After his death, his father gave the money for two War Memorial Scholarships in his memory. He is also remembered at his prep school in Oxford, where his story features on their WW1 memorial website.

Aged 25

AND

William Gourlay, B Social 1910. Captain, 5th Bn, Cameron Highlanders.  Died of wounds received in an unknown engagement

He was wounded on May 1st and succumbed to his injuries on June 6th. W.N. Gourlay rose to the position of House Prefect and filled the post with quiet dignity and force of character. Outside his own small circle of friends, among whom he was much loved and respected, he will possibly be chiefly remembered for his introduction of bagpipes to Radley.

Aged 21

2nd Lt Humphrey Arden, Royal Garrison Artillery. Died 6th June 1917

2nd Lt Humphrey Arden, Royal Garrison Artillery. Died 6th June 1917

Commemorating the Fallen of WW1

Today we remember …

The grave of Charles Wilson at Level Crossing Cemetery. Photographed for Marching in Memory, July 2015

The grave of Charles Wilson at Level Crossing Cemetery. Photographed for Marching in Memory, July 2015

24th May 1917

Charles Wilson, MC, F Social 1900. 2nd Lt, 88th Cpy, Machine Gun Corps.  Killed in an unknown engagement

At school he was Head of F Social and Captain of Boats. After school, he went to Pembroke College, Oxford, where he rowed for the University, and then worked for the Dublin Stock Exchange.

Captain of the Boats at Radley, he rowed in the famous Pembroke College Eight of 1906; he also rowed in the Oxford Trial Eights in 1907. In 1912-13 he was Captain of the Lansdowne Football Club. In January, 1916, he was gazetted to the 6th Royal Munster Fusiliers from the Dublin University O.T.C., and went to the front in September, 1916. Later on he joined the Machine Gun Corps, and won the Military Cross, April 23rd, 1917. His Major writes of him : – ” His loss is very keenly felt by us, as he had become such a favourite amongst us all. He had just been awarded the Military Cross for gallantry in action on April 23rd. He was a splendid officer and a loyal and brave comrade.” Another officer writes of him :- He was one of the very best, cool and cheery in danger, and although I personally only knew him for the short period of two months, still I and all the officers, N.C.O.’s and men of the Company, learned to esteem and respect him as an example of the finest type of a soldier and gentleman. Such men as he are hard to replace, and his section would have followed him anywhere and done anything for him.’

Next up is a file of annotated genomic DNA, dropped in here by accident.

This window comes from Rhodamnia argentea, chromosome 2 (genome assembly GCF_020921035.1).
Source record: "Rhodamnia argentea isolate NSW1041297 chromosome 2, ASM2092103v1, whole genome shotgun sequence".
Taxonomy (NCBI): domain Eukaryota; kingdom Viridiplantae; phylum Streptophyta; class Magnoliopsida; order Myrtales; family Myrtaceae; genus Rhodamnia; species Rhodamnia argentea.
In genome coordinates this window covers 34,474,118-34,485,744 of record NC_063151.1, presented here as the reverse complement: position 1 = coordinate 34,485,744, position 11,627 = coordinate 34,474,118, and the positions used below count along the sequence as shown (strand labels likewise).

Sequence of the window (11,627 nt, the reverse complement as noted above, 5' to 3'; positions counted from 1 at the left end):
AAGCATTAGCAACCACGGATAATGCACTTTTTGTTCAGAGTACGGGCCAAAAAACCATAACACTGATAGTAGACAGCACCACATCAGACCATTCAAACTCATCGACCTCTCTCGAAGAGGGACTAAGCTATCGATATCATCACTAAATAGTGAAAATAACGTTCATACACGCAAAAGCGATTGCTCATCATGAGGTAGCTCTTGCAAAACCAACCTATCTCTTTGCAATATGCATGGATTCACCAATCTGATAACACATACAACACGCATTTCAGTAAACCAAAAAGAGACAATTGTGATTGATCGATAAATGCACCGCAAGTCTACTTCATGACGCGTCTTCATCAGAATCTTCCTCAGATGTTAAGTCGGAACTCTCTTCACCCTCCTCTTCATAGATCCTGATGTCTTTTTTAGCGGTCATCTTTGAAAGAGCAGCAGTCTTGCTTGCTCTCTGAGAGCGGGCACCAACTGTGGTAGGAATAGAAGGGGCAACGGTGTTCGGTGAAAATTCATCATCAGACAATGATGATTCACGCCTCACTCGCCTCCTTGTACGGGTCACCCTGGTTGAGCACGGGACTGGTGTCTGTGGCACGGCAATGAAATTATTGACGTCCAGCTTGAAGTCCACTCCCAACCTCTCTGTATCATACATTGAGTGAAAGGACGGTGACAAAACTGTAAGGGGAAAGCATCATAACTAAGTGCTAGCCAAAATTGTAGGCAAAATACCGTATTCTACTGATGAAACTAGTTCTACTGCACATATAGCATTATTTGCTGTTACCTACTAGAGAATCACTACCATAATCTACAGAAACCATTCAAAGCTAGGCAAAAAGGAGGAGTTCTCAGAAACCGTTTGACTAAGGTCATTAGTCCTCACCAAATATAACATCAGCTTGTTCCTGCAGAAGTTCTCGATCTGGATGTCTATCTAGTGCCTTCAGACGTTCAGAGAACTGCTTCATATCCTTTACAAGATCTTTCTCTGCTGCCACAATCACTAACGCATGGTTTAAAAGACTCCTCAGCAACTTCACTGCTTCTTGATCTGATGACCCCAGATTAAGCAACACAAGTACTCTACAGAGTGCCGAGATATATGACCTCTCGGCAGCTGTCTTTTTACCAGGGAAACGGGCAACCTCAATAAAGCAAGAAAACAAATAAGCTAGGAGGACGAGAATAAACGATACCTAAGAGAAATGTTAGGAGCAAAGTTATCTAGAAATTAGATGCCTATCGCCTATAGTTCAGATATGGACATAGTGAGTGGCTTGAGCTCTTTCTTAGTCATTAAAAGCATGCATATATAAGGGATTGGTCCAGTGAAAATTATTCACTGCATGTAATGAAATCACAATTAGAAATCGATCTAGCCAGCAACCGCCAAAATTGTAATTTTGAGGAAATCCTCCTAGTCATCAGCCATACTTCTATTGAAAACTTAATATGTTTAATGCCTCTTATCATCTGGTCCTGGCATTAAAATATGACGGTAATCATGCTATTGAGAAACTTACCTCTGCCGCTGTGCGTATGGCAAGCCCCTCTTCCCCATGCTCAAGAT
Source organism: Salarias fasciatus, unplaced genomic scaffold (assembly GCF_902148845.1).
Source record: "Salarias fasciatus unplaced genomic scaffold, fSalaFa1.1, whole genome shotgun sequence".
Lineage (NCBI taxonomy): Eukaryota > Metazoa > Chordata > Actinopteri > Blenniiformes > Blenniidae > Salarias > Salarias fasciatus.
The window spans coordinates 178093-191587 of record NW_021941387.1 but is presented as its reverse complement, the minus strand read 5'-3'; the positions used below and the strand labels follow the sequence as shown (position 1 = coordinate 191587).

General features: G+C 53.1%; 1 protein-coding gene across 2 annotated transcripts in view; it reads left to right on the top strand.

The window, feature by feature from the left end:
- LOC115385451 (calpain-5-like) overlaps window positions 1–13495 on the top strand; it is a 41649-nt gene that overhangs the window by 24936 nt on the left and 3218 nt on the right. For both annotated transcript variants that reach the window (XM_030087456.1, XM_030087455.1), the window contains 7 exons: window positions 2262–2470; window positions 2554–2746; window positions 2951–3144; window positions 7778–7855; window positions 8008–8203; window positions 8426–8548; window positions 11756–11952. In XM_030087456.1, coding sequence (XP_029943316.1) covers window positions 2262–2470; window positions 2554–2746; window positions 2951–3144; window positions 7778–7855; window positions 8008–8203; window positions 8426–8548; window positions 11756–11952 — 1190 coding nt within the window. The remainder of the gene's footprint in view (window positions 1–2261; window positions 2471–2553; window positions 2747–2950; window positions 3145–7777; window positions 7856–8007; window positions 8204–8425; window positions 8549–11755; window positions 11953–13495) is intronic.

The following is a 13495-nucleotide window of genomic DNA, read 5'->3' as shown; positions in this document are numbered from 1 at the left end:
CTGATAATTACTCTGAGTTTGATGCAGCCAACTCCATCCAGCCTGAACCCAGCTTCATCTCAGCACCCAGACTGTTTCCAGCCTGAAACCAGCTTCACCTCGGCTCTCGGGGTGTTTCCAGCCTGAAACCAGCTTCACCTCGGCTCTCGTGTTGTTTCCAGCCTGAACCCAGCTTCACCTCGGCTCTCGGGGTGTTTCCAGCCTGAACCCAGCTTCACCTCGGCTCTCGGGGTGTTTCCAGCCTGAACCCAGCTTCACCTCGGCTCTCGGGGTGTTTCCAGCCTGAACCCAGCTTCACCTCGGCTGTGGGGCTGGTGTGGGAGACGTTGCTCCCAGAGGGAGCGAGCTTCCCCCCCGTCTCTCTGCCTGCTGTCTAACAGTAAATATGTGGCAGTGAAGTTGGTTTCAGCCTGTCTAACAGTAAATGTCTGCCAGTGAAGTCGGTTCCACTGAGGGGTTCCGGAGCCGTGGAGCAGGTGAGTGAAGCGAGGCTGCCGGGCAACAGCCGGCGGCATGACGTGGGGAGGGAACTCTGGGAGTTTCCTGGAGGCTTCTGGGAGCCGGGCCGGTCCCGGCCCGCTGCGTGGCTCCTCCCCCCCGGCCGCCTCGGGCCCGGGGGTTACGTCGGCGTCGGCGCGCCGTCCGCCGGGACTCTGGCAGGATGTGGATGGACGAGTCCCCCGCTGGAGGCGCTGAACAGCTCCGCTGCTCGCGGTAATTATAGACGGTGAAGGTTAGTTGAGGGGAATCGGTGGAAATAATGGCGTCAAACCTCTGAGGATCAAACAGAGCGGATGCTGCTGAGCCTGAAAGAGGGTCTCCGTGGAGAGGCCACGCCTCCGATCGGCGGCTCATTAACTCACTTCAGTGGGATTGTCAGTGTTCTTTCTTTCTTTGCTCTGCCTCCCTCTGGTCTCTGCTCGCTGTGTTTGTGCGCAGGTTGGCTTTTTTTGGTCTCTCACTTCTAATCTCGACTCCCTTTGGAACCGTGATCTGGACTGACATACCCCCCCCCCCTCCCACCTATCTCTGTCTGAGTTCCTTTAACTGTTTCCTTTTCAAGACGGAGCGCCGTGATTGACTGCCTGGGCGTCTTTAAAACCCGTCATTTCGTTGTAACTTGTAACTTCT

Citation for the Military Cross He maintained control of his guns throughout the whole operations in a very effective manner. He inflicted severe losses on the enemy, and his coolness and determination was a splendid example to all.

Aged 31

2nd Lt Charles Wilson, Machine Gun Corps.  kia 24th May 1917

2nd Lt Charles Wilson, Machine Gun Corps. kia 24th May 1917

Commemorating the Fallen of WW1

Today we remember …

The grave of William Lloyd at Faubourg Arras.  Photographed for Marching in Memory, July 2015

The grave of William Lloyd at Faubourg Arras. Photographed for Marching in Memory, July 2015

19th May 1917

William Lloyd, A Social 1907. 2nd Lt, 40th Bde, Royal Field Artillery.  Killed in action, Battle of Arras.

He worked for the newly emerging car industry at the Daimler Factory in Coventry from 1911. Early in 1915 he joined the Royal Horse Artillery, and went through the Somme fighting in the ranks. He was recommended for a commission, and was gazetted to the Royal Field Artillery in February 1917.  He was killed by a German shell.

Aged 23

2nd Lt William Lloyd, Royal Field Artillery.  kia Battle of Arras

2nd Lt William Lloyd, Royal Field Artillery. kia Battle of Arras

Commemorating the Fallen of WW1

The grave of Lewis Sheppard at Varennes. Photographed for Marching in Memory, July 2015

The grave of Lewis Sheppard at Varennes. Photographed for Marching in Memory, July 2015

Today we remember …

21st April 1917

Lewis Sheppard. B Social 1910. Royal Flying Corps.  Killed in a flying accident

Lewis Sheppard left Radley in 1914 to join up as a 2nd Lt in the Somerset Light Infantry. He transferred to the Royal Flying Corps in 1916.

He was a boy of more than average ability. A great talker and with many interests, he has left his mark, though he was not here long enough to become distinguished. He joined the Flying Corps and was killed on April 21 by an accident on his way back to the advanced base in Flanders.

Aged 21

2nd Lt Lewis Sheppard, RFC

2nd Lt Lewis Sheppard, RFC